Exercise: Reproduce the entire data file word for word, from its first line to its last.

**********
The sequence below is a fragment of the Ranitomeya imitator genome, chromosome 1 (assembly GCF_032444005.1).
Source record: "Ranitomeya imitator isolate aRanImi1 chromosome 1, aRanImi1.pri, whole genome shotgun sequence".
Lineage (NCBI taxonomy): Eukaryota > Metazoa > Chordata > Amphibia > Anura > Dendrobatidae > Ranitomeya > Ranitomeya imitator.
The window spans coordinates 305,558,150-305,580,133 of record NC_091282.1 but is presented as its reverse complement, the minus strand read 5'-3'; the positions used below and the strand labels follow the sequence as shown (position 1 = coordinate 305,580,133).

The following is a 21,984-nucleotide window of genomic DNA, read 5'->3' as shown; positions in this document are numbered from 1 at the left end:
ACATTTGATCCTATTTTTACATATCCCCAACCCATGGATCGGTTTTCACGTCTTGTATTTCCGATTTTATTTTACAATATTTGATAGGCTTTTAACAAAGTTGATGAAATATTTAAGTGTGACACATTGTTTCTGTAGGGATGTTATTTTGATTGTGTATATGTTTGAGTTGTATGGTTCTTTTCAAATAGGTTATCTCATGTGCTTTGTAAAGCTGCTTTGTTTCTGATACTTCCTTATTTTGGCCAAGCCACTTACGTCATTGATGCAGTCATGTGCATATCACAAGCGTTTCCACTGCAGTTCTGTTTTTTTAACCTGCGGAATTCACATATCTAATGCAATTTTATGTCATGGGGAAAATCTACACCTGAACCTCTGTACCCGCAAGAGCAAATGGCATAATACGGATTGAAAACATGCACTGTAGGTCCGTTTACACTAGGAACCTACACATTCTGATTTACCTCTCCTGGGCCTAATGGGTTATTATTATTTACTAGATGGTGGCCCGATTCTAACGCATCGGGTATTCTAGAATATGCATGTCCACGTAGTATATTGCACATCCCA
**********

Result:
The sequence below is a fragment of the Ranitomeya imitator genome, chromosome 1 (assembly GCF_032444005.1).
Source record: "Ranitomeya imitator isolate aRanImi1 chromosome 1, aRanImi1.pri, whole genome shotgun sequence".
Lineage (NCBI taxonomy): Eukaryota > Metazoa > Chordata > Amphibia > Anura > Dendrobatidae > Ranitomeya > Ranitomeya imitator.
The window spans coordinates 305,558,150-305,580,133 of record NC_091282.1 but is presented as its reverse complement, the minus strand read 5'-3'; the positions used below and the strand labels follow the sequence as shown (position 1 = coordinate 305,580,133).

The following is a 21,984-nucleotide window of genomic DNA, read 5'->3' as shown; positions in this document are numbered from 1 at the left end:
ACATTTGATCCTATTTTTACATATCCCCAACCCATGGATCGGTTTTCACGTCTTGTATTTCCGATTTTATTTTACAATATTTGATAGGCTTTTAACAAAGTTGATGAAATATTTAAGTGTGACACATTGTTTCTGTAGGGATGTTATTTTGATTGTGTATATGTTTGAGTTGTATGGTTCTTTTCAAATAGGTTATCTCATGTGCTTTGTAAAGCTGCTTTGTTTCTGATACTTCCTTATTTTGGCCAAGCCACTTACGTCATTGATGCAGTCATGTGCATATCACAAGCGTTTCCACTGCAGTTCTGTTTTTTTAACCTGCGGAATTCACATATCTAATGCAATTTTATGTCATGGGGAAAATCTACACCTGAACCTCTGTACCCGCAAGAGCAAATGGCATAATACGGATTGAAAACATGCACTGTAGGTCCGTTTACACTAGGAACCTACACATTCTGATTTACCTCTCCTGGGCCTAATGGGTTATTATTATTTACTAGATGGTGGCCCGATTCTAACGCATCGGGTATTCTAGAATATGCATGTCCACGTAGTATATTGCACATCCCA